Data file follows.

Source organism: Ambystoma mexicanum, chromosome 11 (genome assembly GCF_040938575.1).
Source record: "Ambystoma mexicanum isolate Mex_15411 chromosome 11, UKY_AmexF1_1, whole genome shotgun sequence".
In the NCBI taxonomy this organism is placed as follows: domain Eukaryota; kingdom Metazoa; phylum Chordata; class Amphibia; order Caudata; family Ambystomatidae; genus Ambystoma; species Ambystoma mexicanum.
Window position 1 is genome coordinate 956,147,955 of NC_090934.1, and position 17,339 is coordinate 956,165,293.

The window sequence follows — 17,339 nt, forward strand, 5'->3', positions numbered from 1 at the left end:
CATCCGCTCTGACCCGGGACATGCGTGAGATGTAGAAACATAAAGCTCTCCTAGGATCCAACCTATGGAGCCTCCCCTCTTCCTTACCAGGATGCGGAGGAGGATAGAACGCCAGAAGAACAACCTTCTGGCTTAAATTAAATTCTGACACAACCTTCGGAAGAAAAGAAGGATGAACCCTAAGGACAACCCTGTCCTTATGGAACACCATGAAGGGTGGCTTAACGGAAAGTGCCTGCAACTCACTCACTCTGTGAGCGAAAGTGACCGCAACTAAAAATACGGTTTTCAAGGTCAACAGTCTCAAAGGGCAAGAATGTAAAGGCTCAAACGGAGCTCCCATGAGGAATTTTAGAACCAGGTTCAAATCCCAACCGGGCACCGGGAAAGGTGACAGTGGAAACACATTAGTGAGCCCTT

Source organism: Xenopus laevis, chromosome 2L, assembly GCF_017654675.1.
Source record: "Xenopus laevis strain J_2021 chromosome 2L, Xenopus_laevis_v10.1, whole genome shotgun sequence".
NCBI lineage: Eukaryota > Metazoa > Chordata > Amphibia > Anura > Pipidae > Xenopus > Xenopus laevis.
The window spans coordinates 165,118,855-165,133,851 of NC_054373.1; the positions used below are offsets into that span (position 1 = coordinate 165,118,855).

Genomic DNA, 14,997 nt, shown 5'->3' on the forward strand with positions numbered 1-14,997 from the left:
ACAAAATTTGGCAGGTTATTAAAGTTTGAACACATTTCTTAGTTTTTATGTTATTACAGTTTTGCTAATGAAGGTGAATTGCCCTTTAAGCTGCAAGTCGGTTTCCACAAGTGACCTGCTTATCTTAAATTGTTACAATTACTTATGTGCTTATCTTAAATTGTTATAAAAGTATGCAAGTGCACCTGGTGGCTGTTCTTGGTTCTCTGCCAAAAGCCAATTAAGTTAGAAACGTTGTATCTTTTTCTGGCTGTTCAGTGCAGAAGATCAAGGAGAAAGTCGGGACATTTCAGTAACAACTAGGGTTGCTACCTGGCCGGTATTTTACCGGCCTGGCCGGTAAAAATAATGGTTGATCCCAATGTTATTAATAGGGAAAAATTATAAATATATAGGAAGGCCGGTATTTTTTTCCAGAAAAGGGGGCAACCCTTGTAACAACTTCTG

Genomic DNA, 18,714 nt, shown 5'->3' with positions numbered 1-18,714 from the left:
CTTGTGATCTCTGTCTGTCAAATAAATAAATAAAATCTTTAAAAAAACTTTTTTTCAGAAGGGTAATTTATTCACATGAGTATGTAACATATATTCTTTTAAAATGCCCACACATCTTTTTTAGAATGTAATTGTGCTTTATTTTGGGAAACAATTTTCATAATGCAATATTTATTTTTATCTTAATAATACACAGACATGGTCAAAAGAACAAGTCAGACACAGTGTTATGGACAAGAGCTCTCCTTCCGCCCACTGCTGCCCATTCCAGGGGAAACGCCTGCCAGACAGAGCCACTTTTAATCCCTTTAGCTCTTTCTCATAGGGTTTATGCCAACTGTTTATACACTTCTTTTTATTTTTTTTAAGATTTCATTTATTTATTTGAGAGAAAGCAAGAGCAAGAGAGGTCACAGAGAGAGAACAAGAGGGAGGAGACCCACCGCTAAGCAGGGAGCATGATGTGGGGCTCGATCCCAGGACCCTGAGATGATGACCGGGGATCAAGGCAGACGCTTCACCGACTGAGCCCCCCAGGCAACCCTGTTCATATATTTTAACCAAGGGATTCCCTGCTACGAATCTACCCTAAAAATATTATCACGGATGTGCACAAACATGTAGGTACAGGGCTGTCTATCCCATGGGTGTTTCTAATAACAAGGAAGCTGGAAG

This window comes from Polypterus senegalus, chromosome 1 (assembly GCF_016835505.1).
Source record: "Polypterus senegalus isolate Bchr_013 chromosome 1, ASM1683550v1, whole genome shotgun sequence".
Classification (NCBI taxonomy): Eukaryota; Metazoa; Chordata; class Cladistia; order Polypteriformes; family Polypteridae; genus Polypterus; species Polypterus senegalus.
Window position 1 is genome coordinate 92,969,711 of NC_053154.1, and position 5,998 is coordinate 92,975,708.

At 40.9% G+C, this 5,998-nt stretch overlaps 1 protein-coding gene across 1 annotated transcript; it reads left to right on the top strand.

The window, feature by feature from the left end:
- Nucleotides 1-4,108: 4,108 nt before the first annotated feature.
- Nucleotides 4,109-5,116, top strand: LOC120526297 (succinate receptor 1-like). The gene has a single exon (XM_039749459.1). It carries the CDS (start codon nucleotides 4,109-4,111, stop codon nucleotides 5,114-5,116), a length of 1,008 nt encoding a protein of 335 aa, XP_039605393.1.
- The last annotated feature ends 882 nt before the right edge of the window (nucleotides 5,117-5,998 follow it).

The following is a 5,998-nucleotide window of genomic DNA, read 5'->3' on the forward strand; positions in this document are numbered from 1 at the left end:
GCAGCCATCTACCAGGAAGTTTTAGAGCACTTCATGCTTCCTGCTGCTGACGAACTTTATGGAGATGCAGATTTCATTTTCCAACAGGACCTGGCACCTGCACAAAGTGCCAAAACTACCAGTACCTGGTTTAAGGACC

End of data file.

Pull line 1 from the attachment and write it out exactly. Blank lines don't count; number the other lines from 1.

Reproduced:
Source organism: Ambystoma mexicanum, chromosome 11 (genome assembly GCF_040938575.1).